I could conduct a survey where I offer cripples a choice between a) being locked in a meat freezer for three days wearing only a Speedo or b) a kick in the crotch. Four out of five cripples will say they prefer a kick in the crotch. Hell, five out of five cripples will say they prefer a kick in the crotch. So then I’m not only justified but I’m sanctified when I go around kicking cripples in the crotch. I’m honoring their choice.

This happens not just to cripples but to powerless people in general. You get a choice between a) working at Walmart for shit pay and no benefits or b) starving to death in a cold alley. Four out of five will choose working at Walmart for shit pay and no benefits. Well, maybe three out of five. So we must defend their right to chose to work at Walmart for shit pay and no benefits.

When the champions of choice thrash wildly in the yak turds, pleading for me to throw them a rope, I will offer them a choice to a) stay in the pit or b) be flattened by a steamroller. Four out of five will say they prefer to stay in the pit. And I will honor their choice.

Saturday, June 16, 2012

Doris Day and the Smell of Burning Rope

As I recall, the guy who came to the state-operated boarding school for cripples to lecture us on the evils of drug use was dressed like a clown.

He probably was really dressed more like a state trooper, but I remember a clown because that’s the emotional footprint he left on my teenage brain. (Some people say I still have a teenage brain.) I took him about as seriously as I took the itinerant dental hygienist who came to the cripple school once a year or so. She brought along a comically oversized, ceramic bicuspid with a smiley face painted on the side. She used a comically oversized toothbrush to demonstrate the proper brushing technique.

The dental hygiene presentation scared me straight way more than the don’t-do-drugs presentation. Because I knew that the hygienist would leave behind a shitload of her dreaded scarlet pills and that night, after brushing our teeth, each of the inmates would have to suck on one until it dissolved in our mouths. The point of the pill was to illustrate with stark clarity what a shitty job were doing brushing our teeth. Scarlet dye adhered to the areas that still needed brushing. I brushed and brushed until my gums eroded but, invariably, when I opened my mouth after the pill dissolved, I looked like I ate a case of cherry popsicles. So I brushed and brushed and brushed and brushed again but the dye still stubbornly lingered, it seemed like for a month. I looked like an All-Star dork.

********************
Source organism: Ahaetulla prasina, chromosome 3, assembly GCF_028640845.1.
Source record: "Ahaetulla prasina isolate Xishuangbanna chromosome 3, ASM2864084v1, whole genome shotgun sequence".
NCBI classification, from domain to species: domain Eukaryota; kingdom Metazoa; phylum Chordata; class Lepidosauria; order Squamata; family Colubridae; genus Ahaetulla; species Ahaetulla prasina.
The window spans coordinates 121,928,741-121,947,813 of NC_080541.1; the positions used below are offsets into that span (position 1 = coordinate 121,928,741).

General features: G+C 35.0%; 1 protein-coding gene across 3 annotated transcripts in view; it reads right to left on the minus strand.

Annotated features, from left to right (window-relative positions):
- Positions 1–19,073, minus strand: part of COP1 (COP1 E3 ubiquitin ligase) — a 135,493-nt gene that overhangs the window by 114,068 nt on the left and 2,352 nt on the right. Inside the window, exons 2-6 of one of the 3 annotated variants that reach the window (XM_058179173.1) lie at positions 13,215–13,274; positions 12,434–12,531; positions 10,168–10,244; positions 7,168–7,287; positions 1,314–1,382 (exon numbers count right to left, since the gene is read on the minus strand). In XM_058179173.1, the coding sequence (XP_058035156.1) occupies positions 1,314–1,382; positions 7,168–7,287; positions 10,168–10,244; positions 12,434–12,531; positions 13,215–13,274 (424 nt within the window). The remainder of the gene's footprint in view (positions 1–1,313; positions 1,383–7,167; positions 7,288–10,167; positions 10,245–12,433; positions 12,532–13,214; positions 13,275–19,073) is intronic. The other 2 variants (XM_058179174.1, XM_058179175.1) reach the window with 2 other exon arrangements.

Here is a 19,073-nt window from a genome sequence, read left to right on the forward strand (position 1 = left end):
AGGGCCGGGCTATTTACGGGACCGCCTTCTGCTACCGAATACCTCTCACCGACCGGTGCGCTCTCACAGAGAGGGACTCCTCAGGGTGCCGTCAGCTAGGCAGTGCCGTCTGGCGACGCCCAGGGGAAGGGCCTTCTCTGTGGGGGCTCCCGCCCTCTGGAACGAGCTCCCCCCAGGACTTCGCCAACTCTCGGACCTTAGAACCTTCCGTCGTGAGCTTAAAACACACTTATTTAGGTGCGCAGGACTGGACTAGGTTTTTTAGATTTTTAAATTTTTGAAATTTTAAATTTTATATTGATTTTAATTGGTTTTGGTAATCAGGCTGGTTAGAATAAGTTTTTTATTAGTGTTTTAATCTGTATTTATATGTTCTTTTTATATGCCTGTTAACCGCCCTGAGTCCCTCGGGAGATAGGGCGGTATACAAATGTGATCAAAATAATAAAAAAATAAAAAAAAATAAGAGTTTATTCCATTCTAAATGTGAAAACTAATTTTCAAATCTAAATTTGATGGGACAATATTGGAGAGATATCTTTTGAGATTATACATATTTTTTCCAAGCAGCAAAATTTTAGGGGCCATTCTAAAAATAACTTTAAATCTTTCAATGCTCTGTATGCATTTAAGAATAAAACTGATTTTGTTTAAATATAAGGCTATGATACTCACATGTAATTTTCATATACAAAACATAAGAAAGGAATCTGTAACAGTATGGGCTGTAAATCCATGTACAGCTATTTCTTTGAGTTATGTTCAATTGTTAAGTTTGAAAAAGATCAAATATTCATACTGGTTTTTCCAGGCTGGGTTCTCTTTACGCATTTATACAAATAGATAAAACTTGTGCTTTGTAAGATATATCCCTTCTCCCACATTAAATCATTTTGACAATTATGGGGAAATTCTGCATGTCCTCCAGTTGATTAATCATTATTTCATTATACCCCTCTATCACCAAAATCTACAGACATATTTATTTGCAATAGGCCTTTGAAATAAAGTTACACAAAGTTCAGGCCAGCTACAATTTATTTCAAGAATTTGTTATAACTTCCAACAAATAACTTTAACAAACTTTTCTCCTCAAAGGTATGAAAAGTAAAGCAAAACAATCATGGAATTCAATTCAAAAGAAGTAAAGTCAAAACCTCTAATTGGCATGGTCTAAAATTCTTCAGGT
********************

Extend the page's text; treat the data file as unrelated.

But the don’t-do-drugs guy was so over the top, he just made me laugh. For his dramatic finale, he held a wafer high, like a priest offering communion. He lit the wafer with a cigarette lighter. This smoldering wafer, he said, simulates the smell of someone smoking marijuana. “Notice how it smells like burning rope, “ he said. If we ever smell that smell, he beseeched us, report it to a responsible adult immediately!

Jerry Eubanks couldn’t hold back any longer. He laughed out loud. Jerry Eubanks was my age, African American, rotund, legless. He swore he lost his legs while running from the police. He was running with a stolen television set, his story went. He tried to beat an oncoming train but he tripped and fell and the train ran over his legs. Jerry Eubanks was full of shit.

But he smelled the burning wafer and blurted, “That don’t smell nuthin’ like weed!” And everybody laughed. He was right. Even I had smelled pot before. Everybody who lived on our wing of the cripple school knew what pot smelled like. The houseparent who worked solo on the overnight shift watching over the cripples in our wing was named Doris Day (Smart Ass Cripple alias). She was African American, tiny and stern. On some nights, if any of us were still up when her shift began, she angrily ordered us to go to bed. With us all safely secluded in our rooms, Doris Day went into the Staff Only bathroom and locked the door. Shortly thereafter, the wing reeked of the smell of burning rope.

Someone must’ve eventually reported Doris Day’s pot smoking to a responsible adult. Because before too long she was gone.

The don’t–do-drugs clown/trooper made a common mistake. He underestimated the range of experiences of cripples livng in a boarding school. He should have lived among us for a few days. He might have learned something about drugs.

Monday, June 11, 2012

Ain’t Nobody Takin' My Cripple Away

Some people says using the “r” word is now as offensive as using the “n” word. The people who believe this most are the people formerly known as mentally “r.” They want to be called intellectually disabled or more respectable stuff like that.